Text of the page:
Regulators Investigating 2nd VW Computer Program on Emissions

Source: By DANIELLE IVORY and KEITH BRADSHER, New York Times • Posted: Friday, October 9, 2015

WASHINGTON — Federal and California regulators have begun an investigation into a second computer program in Volkswagen’s diesel cars that also affects the operation of the cars’ emission controls.

Volkswagen said that it had withdrawn 2016 models of its diesel cars from environmental certification in the United States because the company should have disclosed the software and sought regulators’ approval, but had not done so.

The disclosure of the software was made in testimony by the head of Volkswagen’s American unit, Michael Horn, before a House Energy and Commerce subcommittee hearing, and later confirmed by the Environmental Protection Agency and the California Air Resources Board.

The software qualifies under state and federal laws as a so-called auxiliary emissions control device — something that modifies the performance of emissions equipment. Volkswagen and regulators declined to say whether this software was intended to defeat emissions control tests, like the software that the automaker already admitted last month that it had installed in 11 million diesel cars since the 2009 model year.

Volkswagen’s chief executive in the United States, Michael Horn, arriving at a congressional hearing on Thursday in Washington. Credit Zach Gibson/The New York Times 

“VW did very recently provide E.P.A. with very preliminary information on an auxiliary emissions control device that VW said was included in one or more model years,” said Nick Conger, an agency spokesman. He added that federal and California regulators “are investigating the nature and purpose of this recently identified device.”

Volkswagen is already struggling with the spiraling cost and growing damage to its image from last month’s revelation that it had installed software to detect when a car was undergoing an emissions test and minimize harmful emissions. When not being tested, the cars would emit up to 40 times the allowable levels of pollution.

Volkswagen and regulators refrained from characterizing the second software program in any way. The automaker gave no indication of whether it was also devised to defeat emissions tests.

“In Volkswagen Group of America’s recent discussions with the regulators, we described to the E.P.A. and C.A.R.B. that our emissions control strategy also included a software feature that should be disclosed to and approved by them,” the automaker said.

Stanley Young, a spokesman for the California Air Resources Board, said the state agency was investigating the nature of the second device, but declined to provide specifics because Volkswagen’s application “is still pending.” Mr. Young said that while Volkswagen has withdrawn its 2016 application with federal regulators, it has not withdrawn the similar application filed with California regulators.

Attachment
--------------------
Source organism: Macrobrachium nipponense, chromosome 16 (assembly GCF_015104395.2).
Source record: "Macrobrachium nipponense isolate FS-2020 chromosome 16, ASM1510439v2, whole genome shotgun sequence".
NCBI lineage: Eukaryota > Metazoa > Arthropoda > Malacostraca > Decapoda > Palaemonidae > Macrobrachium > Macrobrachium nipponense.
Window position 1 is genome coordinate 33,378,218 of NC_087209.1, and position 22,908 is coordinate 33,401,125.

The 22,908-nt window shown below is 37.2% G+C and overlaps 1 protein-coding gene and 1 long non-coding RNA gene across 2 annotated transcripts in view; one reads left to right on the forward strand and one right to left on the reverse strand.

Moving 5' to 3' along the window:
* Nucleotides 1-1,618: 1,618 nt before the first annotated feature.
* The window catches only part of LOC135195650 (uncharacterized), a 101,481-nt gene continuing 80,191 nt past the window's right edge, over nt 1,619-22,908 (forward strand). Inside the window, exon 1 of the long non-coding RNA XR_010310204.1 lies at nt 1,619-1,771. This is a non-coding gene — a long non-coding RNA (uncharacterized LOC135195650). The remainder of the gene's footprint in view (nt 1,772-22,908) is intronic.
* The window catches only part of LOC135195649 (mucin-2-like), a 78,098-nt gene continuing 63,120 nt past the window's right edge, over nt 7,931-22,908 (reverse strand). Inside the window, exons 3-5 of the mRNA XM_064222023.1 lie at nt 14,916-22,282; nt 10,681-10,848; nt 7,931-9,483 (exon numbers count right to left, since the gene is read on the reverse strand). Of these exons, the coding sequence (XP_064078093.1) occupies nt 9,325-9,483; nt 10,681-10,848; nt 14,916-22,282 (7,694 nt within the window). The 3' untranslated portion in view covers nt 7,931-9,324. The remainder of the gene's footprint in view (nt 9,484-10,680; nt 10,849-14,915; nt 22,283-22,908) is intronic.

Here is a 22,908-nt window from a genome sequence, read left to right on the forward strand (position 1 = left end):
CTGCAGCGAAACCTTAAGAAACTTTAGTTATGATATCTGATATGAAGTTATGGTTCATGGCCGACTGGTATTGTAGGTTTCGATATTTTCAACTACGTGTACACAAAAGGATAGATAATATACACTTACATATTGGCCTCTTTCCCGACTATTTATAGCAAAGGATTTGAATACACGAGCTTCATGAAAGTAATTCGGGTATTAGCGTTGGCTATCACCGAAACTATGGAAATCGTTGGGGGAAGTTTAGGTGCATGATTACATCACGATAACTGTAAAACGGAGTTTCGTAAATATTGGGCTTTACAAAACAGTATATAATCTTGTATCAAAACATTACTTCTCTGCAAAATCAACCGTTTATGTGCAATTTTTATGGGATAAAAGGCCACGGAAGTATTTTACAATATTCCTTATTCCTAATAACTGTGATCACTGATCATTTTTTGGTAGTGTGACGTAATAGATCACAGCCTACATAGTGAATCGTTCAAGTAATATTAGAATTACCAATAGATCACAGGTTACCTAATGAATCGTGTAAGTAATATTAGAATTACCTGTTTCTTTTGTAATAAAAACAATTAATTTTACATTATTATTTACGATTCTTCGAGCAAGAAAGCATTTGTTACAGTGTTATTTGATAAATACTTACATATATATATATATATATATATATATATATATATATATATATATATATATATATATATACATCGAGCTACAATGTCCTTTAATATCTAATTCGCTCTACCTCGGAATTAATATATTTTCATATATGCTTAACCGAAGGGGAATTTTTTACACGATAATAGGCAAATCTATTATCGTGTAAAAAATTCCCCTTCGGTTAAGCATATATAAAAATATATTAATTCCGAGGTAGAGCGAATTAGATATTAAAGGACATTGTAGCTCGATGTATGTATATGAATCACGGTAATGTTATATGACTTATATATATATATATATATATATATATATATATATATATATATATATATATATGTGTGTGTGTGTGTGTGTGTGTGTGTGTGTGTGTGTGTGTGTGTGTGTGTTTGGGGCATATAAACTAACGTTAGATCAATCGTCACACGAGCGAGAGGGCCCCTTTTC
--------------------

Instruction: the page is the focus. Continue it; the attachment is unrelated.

“We’re still going through all the information they provided and determining the next step,” he said.

Under normal circumstances, automakers are allowed to use the auxiliary emissions control devices under deals negotiated with regulators that provide for higher emissions in very specific circumstances (like going up a steep hill, or in very cold weather). But they must be disclosed.

Mr. Young said he could not comment on exactly when Volkswagen disclosed the existence of its auxiliary emissions control device, or A.E.C.D.

“What we don’t know yet is if the 2016 A.E.C.D. is also a defeat device, or is a device that meets the guidance previously given by E.P.A.,” said John German, a senior fellow specializing in emissions and efficiency technology at the International Council on Clean Transportation, the nonprofit group that first noticed that the real-world emissions of Volkswagen diesels in the United States were far above regulatory limits.

How Volkswagen Got Away With Diesel Deception

Volkswagen could have saved fuel or improved performance by allowing more pollutants to pass through its cars’ exhaust systems, researchers said.

Federal regulators warned manufacturers of heavy-duty trucks in 1998 that it would strictly scrutinize any devices that interfered with the normal operation of emissions control equipment, after finding that they had installed systems similar to what Volkswagen disclosed last month in its diesel cars.